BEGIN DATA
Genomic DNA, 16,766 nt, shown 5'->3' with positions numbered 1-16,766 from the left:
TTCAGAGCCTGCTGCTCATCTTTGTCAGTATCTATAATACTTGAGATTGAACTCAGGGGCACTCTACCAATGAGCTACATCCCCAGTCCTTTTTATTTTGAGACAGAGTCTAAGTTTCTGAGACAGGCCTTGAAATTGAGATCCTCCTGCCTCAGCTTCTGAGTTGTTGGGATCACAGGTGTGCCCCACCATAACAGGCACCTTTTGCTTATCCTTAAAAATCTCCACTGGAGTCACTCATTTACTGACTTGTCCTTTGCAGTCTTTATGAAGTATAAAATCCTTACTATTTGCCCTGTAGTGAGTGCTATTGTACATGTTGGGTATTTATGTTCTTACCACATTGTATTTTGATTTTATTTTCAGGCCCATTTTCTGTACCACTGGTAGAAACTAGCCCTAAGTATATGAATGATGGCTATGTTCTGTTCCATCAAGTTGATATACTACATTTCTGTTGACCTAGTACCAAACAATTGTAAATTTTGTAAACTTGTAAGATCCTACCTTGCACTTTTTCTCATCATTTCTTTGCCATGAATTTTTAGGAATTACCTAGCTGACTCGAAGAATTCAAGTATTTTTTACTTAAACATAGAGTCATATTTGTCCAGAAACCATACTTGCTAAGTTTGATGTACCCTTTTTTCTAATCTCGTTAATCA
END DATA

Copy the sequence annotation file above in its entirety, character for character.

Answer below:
Genomic DNA, 16,766 nt, shown 5'->3' with positions numbered 1-16,766 from the left:
TTCAGAGCCTGCTGCTCATCTTTGTCAGTATCTATAATACTTGAGATTGAACTCAGGGGCACTCTACCAATGAGCTACATCCCCAGTCCTTTTTATTTTGAGACAGAGTCTAAGTTTCTGAGACAGGCCTTGAAATTGAGATCCTCCTGCCTCAGCTTCTGAGTTGTTGGGATCACAGGTGTGCCCCACCATAACAGGCACCTTTTGCTTATCCTTAAAAATCTCCACTGGAGTCACTCATTTACTGACTTGTCCTTTGCAGTCTTTATGAAGTATAAAATCCTTACTATTTGCCCTGTAGTGAGTGCTATTGTACATGTTGGGTATTTATGTTCTTACCACATTGTATTTTGATTTTATTTTCAGGCCCATTTTCTGTACCACTGGTAGAAACTAGCCCTAAGTATATGAATGATGGCTATGTTCTGTTCCATCAAGTTGATATACTACATTTCTGTTGACCTAGTACCAAACAATTGTAAATTTTGTAAACTTGTAAGATCCTACCTTGCACTTTTTCTCATCATTTCTTTGCCATGAATTTTTAGGAATTACCTAGCTGACTCGAAGAATTCAAGTATTTTTTACTTAAACATAGAGTCATATTTGTCCAGAAACCATACTTGCTAAGTTTGATGTACCCTTTTTTCTAATCTCGTTAATCA